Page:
2019 Governors’ Awards

 

The National Trust’s Board of Governors are proud to recognize the following individuals and organizations for their inspiring and exemplary achievements and efforts to conserve Canada’s historic places:


The Exchange District BIZ for their efforts to create a culturally and economically vibrant historic business district, through innovative programming that celebrates Winnipeg’s history.

Winnipeg, Manitoba

From their summer walking tours, which tell the stories of Winnipeg’s early boom years, to their First Fridays Bike In, which encourages the community to come together and learn safe and convenient riding routes to the District, the Exchange District Biz’s innovative programming is bringing heritage to life.

One of 16 business improvement zones in Winnipeg, the Exchange District BIZ was established in 1989 to bring local businesses together to promote the area, to improve the District’s physical appearance, to support events that attract people to the community, and to play an advocacy role for local business on issues of common concern.

Declared a National Historic Site in 1997, the Exchange District is composed of approximately 150 historic buildings and illustrates Winnipeg’s key role as a centre of grain and wholesale trade, finance, and manufacturing in two historically important periods in western development.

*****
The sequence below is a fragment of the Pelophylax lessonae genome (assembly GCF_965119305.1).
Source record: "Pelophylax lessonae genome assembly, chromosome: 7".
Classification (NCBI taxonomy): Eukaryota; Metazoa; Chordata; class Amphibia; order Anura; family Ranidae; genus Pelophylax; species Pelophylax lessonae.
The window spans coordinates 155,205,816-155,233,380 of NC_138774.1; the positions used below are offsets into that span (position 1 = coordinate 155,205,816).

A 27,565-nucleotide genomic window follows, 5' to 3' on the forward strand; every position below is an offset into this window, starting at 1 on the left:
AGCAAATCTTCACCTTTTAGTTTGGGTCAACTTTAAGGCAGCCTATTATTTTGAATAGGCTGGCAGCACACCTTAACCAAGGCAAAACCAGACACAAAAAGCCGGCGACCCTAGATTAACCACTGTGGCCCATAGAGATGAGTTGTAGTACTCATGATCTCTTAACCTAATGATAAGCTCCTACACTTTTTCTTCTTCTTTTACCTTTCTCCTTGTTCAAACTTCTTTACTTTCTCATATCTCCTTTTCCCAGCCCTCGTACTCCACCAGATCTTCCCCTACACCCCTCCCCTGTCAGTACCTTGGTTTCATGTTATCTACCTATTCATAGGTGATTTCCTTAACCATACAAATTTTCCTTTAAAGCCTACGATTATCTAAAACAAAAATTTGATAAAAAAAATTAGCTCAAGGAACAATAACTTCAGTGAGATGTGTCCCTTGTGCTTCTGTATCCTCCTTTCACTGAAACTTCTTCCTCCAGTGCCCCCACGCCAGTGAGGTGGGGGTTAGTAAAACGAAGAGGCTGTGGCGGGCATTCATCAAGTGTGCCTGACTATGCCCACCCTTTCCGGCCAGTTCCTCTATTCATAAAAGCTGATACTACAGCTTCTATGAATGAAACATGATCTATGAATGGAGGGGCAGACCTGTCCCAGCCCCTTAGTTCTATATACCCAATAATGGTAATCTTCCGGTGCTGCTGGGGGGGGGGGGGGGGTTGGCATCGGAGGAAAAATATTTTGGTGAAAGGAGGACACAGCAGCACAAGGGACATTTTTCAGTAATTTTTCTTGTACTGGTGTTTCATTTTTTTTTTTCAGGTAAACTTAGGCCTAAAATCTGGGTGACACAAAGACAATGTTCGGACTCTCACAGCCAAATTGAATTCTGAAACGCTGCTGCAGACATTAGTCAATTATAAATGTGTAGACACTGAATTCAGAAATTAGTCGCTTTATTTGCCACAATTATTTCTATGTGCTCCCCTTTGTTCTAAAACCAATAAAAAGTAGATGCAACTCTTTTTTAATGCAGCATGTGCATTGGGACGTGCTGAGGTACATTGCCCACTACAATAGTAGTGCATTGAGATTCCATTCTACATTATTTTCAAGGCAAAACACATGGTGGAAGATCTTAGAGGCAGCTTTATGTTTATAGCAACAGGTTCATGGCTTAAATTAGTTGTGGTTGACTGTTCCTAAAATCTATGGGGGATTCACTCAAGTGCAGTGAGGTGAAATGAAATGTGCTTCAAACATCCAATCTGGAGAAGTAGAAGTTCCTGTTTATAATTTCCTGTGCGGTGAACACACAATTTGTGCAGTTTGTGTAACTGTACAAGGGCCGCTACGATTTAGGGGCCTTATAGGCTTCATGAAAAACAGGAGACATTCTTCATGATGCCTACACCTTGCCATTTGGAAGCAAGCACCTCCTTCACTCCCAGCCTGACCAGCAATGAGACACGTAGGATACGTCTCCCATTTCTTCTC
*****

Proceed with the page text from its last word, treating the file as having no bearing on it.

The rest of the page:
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Heritage Saskatchewan for its pioneering work to connect heritage and wellbeing as part of the Saskatchewan Index of Wellbeing (SIW).

Saskatchewan

As an organization that advocates for Living Heritage (including stories, traditions, world-views, places of significance, and ways of living which contribute to quality of life) Heritage Saskatchewan is forging new paths for the heritage movement. This fall, through its partnership with the Community Initiatives Fund, it has released the Saskatchewan Index of Wellbeing (SIW) report.

The SIW uses eight inter-connected domains, including community vitality, environment, leisure and culture, and democratic engagement, to measure the quality of life and wellbeing of Saskatchewan’s citizens. This work will provide evidence-based information for holistic approaches to community & policy development, and inspires all of us think more broadly about the impact of heritage in the lives of citizens.

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Long Plain First Nation for its inspiring ongoing efforts to achieve the vision of a National Indigenous Residential School Museum of Canada.

Portage de la Prairie, Manitoba


In August 2003, a group from the Long Plain First Nation, an Ojibway and Dakota community in the central plains region of Manitoba, had a vision to create a national Indigenous Residential School museum in the former Portage Indian School (now the Rufus Prince Building).

Located on Long Plain Reserve land adjoining the city of Portage la Prairie, the Rufus Prince Building is the oldest existing example in Manitoba of a Residential School. It was designated a Provincial Heritage Site in 2005.

With the support of the federal and provincial governments, Long Plain First Nation is on a journey to converting the building with its harrowing history into a museum, and reclaiming their history.

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Cindy Tugwell for her longtime service and dedication and unstoppable leadership in advocacy for Winnipeg’s heritage community and historic places.